By Kelly Dearmore
By Jim Schutze
By Rachel Watts
By Lauren Drewes Daniels
By Anna Merlan
By Lee Escobedo
By Alice Laussade
Fans of deafening reverb and swirling guitars rejoiced when enigmatic My Bloody Valentine frontman Kevin Shields announced this month that his band (which has been dormant since 1995) was reactivating to release a new album and play a handful of gigs. This announcement came only a few weeks after another noisy, distortion-drenched band, Swervedriver, announced its own reunion tour plans for 2008, and spaced-out psych-rockers the Verve played their first concert since breaking up in 1999.
Each of these bands plays a variation on a type of rock music known as shoegaze—a genre Rhino Records highlights on its latest boxed set, The Brit Box: U.K. Indie, Shoegaze and Brit-Pop Gems of the Last Millennium. Spanning roughly from 1985 to 2000, the four-CD collection documents the countless number of musical fads and styles that sprang up in the U.K. during that time. If this seems like an impossible task—or one destined to be woefully incomplete or rife with contradictions—well, that's completely correct.
However, the Brit Box is still a gold mine of brilliant songs. Gems from the country's patron saints (The Cure, The Smiths, and Jesus and Mary Chain) anchor the first disc. The rest of the collection builds on that foundation, incorporating everyone from indie-dance acts characterized as "baggy" after a clothing style (Charlatans, Happy Mondays, Stone Roses), to, well, bands that have never really fit in anywhere (Placebo, Super Furry Animals, Saint Etienne). Songs from lesser-knowns are hit-or-miss; for every stroke of genius (the 1960s-inspired psych-rock of Eugenius, the Nico-like majesty of the Shop Assistants, Dodgy's sunny Beatles-isms), the Brit Box has plenty of things that are best left forgotten (Mega City Four's derivative jangle, Moose's interminable slo-core drone).
Nevertheless, these sub-par tunes imbue the Brit Box with an air of authenticity and give listeners a better idea of how quickly fads became watered down in the U.K. This shambling atmosphere is exacerbated by the set's sequencing; arranged roughly chronologically, it's much easier to see how these genres blurred together—and how difficult it really was to classify many of these bands.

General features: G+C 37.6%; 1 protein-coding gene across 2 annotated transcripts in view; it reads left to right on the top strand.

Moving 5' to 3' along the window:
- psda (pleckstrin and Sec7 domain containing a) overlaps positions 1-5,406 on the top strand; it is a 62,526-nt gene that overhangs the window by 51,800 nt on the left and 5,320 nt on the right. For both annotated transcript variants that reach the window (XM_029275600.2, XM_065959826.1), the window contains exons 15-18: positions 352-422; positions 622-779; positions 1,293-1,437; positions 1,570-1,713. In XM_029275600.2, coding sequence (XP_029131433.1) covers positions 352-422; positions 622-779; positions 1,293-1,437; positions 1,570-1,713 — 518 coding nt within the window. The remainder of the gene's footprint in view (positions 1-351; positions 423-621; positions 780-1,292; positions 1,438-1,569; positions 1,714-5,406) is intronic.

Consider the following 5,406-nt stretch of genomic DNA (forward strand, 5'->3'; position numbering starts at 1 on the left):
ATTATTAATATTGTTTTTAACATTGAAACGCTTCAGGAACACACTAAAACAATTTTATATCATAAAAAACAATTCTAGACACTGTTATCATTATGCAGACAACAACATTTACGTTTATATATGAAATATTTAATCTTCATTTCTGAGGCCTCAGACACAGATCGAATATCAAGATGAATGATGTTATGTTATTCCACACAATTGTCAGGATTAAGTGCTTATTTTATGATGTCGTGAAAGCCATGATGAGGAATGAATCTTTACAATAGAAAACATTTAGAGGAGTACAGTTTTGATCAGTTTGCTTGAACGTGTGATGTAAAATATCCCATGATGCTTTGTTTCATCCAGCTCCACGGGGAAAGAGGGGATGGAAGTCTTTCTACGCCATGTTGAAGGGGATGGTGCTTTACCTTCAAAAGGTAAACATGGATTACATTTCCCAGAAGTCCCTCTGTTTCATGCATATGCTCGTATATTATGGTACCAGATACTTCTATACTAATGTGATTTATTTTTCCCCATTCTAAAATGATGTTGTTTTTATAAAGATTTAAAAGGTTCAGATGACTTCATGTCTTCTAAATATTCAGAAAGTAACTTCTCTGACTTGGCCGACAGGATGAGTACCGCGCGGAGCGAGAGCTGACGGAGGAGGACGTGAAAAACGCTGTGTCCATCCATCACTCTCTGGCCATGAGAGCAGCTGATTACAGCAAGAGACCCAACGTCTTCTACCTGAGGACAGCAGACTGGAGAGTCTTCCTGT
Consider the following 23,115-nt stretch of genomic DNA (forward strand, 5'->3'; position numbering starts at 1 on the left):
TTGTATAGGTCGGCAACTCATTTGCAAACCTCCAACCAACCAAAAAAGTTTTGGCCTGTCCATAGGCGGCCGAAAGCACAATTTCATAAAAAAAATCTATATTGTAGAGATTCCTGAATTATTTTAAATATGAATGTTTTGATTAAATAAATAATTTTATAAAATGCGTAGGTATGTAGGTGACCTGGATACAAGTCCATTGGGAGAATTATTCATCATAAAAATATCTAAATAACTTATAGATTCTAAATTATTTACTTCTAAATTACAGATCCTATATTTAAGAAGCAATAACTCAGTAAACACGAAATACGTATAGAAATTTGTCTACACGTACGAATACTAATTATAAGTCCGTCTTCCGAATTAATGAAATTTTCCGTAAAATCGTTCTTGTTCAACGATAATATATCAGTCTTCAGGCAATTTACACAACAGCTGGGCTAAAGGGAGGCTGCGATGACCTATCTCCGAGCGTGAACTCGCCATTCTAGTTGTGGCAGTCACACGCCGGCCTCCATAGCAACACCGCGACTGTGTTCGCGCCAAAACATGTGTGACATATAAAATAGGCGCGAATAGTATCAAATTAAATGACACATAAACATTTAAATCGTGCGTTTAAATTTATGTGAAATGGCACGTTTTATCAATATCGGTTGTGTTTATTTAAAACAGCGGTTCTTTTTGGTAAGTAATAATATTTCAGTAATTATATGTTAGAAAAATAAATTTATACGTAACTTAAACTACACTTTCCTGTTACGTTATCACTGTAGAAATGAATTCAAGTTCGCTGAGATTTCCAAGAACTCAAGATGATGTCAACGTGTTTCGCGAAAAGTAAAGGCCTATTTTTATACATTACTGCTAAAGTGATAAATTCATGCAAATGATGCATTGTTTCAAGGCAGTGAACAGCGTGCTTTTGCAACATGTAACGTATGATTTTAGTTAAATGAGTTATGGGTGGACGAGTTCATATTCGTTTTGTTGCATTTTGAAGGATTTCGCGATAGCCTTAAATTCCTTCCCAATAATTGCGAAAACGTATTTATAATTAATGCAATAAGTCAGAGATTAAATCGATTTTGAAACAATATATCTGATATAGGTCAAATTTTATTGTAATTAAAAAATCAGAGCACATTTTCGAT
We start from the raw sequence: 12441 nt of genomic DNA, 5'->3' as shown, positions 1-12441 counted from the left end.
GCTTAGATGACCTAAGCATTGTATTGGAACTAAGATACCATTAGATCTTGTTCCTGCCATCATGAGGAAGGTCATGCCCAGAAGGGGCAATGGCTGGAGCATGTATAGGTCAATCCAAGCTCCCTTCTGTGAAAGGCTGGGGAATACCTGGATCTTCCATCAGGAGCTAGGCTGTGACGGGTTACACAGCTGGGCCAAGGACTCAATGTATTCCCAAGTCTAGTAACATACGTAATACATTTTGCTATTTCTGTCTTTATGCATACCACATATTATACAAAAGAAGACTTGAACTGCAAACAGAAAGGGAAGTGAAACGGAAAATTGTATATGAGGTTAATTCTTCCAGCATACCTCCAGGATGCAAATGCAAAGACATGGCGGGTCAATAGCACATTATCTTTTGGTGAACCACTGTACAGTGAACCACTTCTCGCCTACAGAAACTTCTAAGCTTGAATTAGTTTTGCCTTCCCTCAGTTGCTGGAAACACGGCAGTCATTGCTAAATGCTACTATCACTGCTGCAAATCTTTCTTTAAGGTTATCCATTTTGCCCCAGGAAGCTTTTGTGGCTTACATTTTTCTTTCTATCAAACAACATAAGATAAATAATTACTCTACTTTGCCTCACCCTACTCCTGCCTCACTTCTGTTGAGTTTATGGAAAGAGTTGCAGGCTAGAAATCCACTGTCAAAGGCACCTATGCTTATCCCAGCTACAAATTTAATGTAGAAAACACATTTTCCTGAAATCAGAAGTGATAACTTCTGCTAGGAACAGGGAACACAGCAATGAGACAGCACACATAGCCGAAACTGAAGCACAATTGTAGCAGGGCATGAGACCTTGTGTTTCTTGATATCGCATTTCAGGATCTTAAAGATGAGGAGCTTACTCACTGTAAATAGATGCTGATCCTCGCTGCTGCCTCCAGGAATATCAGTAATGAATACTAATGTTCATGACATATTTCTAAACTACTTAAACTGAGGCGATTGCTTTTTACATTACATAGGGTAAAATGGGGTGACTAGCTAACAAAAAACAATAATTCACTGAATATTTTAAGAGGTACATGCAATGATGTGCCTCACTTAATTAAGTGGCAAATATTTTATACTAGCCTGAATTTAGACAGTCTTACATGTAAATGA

What mainly stands out on Brit Box is how enjoyable most of the music still is (even after taking the unavoidable feelings of nostalgia into account). While production tricks and other flourishes sometimes date songs, overall they remain remarkably well-constructed, which contributes to their enduring popularity, according to Miki Berenyi, vocalist of ethereal pop-goths Lush.
"I'm going to sound like a real old fart here, but people actually used to write songs back then," she says via e-mail. "I find a lot of music now relies on cover versions, shameless rip-offs, samples or a retro feel that so replicates the original, it's often hard to even recognize an original song when it is one!
"To be fair, there is a higher level of proficiency in singers and musicians these days (generally speaking, I mean) but unless you're talking about a truly impressive ability like Amy Winehouse, then so what? Especially when it comes at the sacrifice of innovation, and a genuine sense of experimentation and fun."
But to Mighty Lemon Drops guitarist/singer David Newton, the attention to tradition that anchored this innovation has helped the music endure.
"The majority of the music is based around the electric guitar, drums and bass," he says. "Traditional [instruments]—basically what the Beatles and Rolling Stones used—as opposed to production and studio trickery, and beats and loops and synthesizers. It's pretty much timeless. If you're listening to a Smiths track from 1985, bands are making records today that still sound like that."
Unsurprisingly, the third disc of the set (i.e., the one covering the Smiths/Kinks/Bowie-influenced Britpop movement) is by far the best, most consistent volume. Stars such as Blur, Supergrass, Pulp, Suede and Elastica are still staples of any Anglophile-friendly night in the States, while even minor players (Gene, Catatonia, Echobelly) have aged well.